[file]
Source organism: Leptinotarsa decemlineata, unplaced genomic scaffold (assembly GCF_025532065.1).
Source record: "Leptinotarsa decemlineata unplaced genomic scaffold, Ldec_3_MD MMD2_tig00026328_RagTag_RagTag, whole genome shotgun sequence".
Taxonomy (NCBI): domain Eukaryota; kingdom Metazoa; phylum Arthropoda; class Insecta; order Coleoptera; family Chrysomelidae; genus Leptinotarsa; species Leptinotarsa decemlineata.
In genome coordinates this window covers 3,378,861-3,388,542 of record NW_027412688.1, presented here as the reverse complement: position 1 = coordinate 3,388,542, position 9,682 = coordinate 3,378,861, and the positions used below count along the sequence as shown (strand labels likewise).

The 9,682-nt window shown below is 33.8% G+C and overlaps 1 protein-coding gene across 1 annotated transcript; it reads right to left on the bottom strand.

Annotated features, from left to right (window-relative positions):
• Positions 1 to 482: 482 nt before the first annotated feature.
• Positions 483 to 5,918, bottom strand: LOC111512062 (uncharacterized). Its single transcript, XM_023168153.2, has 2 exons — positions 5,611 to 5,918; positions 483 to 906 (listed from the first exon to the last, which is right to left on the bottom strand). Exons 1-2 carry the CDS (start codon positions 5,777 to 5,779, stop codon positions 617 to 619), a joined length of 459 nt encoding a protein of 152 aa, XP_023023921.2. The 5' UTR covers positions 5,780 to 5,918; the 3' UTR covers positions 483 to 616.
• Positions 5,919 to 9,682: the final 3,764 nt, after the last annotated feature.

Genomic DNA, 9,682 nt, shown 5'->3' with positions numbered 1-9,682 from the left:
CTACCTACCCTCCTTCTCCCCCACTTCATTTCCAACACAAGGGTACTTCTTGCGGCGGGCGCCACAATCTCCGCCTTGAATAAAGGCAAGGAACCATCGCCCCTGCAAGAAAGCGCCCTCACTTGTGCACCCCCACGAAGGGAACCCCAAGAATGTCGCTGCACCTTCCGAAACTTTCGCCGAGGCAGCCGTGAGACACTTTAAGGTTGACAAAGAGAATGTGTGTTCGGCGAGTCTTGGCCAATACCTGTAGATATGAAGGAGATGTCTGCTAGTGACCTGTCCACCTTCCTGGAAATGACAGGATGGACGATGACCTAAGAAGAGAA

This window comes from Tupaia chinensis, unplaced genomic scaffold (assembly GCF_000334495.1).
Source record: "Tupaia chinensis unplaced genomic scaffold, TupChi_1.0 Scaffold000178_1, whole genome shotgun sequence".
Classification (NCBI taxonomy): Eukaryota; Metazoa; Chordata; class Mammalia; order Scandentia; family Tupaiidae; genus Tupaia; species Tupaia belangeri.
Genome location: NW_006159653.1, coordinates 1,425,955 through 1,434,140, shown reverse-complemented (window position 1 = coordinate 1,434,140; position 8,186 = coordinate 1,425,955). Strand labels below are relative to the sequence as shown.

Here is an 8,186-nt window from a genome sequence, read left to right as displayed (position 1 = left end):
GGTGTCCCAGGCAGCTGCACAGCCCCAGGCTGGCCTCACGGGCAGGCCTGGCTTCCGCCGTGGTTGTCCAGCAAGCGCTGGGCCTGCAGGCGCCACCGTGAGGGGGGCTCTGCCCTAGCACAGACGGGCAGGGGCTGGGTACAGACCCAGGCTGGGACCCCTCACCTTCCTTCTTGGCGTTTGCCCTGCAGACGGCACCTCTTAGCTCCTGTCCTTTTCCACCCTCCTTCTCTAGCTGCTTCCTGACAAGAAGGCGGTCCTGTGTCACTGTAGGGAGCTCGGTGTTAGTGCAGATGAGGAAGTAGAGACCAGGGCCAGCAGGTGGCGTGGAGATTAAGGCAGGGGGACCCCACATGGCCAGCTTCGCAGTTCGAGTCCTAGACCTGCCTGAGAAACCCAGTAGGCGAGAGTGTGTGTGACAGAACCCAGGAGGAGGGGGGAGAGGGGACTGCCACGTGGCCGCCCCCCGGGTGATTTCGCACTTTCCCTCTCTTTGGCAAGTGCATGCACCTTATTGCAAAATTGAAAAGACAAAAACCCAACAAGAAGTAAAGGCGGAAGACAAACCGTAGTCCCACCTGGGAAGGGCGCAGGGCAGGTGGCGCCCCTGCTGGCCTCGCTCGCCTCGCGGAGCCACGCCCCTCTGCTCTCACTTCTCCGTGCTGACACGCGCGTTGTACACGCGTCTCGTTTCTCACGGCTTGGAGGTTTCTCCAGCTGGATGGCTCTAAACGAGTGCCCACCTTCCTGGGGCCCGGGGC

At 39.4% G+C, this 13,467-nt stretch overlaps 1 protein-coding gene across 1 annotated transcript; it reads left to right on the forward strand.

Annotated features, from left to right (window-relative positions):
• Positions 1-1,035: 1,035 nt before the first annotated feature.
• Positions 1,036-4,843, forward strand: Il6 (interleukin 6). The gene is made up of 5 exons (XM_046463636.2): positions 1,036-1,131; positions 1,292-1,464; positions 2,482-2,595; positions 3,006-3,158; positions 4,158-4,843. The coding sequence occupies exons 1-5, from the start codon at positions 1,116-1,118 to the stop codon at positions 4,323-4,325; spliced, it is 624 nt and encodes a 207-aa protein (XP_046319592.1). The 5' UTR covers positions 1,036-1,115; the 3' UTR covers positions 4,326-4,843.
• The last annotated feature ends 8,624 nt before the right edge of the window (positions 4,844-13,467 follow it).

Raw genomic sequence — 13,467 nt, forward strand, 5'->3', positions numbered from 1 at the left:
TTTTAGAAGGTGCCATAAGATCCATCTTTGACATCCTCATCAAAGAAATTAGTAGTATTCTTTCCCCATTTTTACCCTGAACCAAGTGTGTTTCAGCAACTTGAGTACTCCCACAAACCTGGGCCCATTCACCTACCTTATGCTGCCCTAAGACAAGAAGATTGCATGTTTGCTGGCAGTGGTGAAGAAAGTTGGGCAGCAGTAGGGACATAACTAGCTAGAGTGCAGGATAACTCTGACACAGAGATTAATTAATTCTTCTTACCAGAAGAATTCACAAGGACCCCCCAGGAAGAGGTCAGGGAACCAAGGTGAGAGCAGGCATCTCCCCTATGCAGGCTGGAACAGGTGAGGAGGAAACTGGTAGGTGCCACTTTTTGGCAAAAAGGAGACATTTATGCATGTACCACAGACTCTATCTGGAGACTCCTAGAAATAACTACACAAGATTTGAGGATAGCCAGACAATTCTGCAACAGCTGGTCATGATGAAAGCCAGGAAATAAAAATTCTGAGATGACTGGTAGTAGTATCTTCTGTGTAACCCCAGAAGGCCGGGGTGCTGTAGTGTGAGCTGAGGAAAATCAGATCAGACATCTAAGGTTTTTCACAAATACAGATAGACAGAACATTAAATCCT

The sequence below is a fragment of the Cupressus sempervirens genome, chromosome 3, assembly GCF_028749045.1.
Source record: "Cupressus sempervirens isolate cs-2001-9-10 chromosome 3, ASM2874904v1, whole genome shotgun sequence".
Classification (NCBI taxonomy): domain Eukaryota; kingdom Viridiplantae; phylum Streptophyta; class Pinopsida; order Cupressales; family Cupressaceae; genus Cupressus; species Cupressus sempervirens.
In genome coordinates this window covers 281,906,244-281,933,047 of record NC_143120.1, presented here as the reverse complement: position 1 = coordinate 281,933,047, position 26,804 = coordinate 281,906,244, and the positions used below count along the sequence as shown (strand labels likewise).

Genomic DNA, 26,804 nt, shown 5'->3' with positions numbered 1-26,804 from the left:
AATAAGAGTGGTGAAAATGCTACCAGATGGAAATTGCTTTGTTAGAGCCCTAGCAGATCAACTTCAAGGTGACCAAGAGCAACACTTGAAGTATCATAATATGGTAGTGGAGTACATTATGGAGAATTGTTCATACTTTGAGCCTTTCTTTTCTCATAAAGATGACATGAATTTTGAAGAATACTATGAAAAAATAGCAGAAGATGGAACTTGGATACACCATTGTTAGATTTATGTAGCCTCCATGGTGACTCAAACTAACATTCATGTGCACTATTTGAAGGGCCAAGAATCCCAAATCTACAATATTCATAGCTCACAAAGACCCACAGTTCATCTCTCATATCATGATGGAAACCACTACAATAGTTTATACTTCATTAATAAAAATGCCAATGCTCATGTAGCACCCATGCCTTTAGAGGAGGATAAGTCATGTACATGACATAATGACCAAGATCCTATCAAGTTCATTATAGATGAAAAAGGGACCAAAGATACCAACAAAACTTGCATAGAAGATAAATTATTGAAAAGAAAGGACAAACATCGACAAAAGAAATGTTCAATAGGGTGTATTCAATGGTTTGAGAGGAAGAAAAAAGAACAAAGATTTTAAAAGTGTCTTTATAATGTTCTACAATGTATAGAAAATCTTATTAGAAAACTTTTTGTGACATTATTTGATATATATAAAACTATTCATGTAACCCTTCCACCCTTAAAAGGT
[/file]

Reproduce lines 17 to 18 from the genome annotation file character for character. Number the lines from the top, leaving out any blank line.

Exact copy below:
GGTGTCCCAGGCAGCTGCACAGCCCCAGGCTGGCCTCACGGGCAGGCCTGGCTTCCGCCGTGGTTGTCCAGCAAGCGCTGGGCCTGCAGGCGCCACCGTGAGGGGGGCTCTGCCCTAGCACAGACGGGCAGGGGCTGGGTACAGACCCAGGCTGGGACCCCTCACCTTCCTTCTTGGCGTTTGCCCTGCAGACGGCACCTCTTAGCTCCTGTCCTTTTCCACCCTCCTTCTCTAGCTGCTTCCTGACAAGAAGGCGGTCCTGTGTCACTGTAGGGAGCTCGGTGTTAGTGCAGATGAGGAAGTAGAGACCAGGGCCAGCAGGTGGCGTGGAGATTAAGGCAGGGGGACCCCACATGGCCAGCTTCGCAGTTCGAGTCCTAGACCTGCCTGAGAAACCCAGTAGGCGAGAGTGTGTGTGACAGAACCCAGGAGGAGGGGGGAGAGGGGACTGCCACGTGGCCGCCCCCCGGGTGATTTCGCACTTTCCCTCTCTTTGGCAAGTGCATGCACCTTATTGCAAAATTGAAAAGACAAAAACCCAACAAGAAGTAAAGGCGGAAGACAAACCGTAGTCCCACCTGGGAAGGGCGCAGGGCAGGTGGCGCCCCTGCTGGCCTCGCTCGCCTCGCGGAGCCACGCCCCTCTGCTCTCACTTCTCCGTGCTGACACGCGCGTTGTACACGCGTCTCGTTTCTCACGGCTTGGAGGTTTCTCCAGCTGGATGGCTCTAAACGAGTGCCCACCTTCCTGGGGCCCGGGGC

At 39.4% G+C, this 13,467-nt stretch overlaps 1 protein-coding gene across 1 annotated transcript; it reads left to right on the forward strand.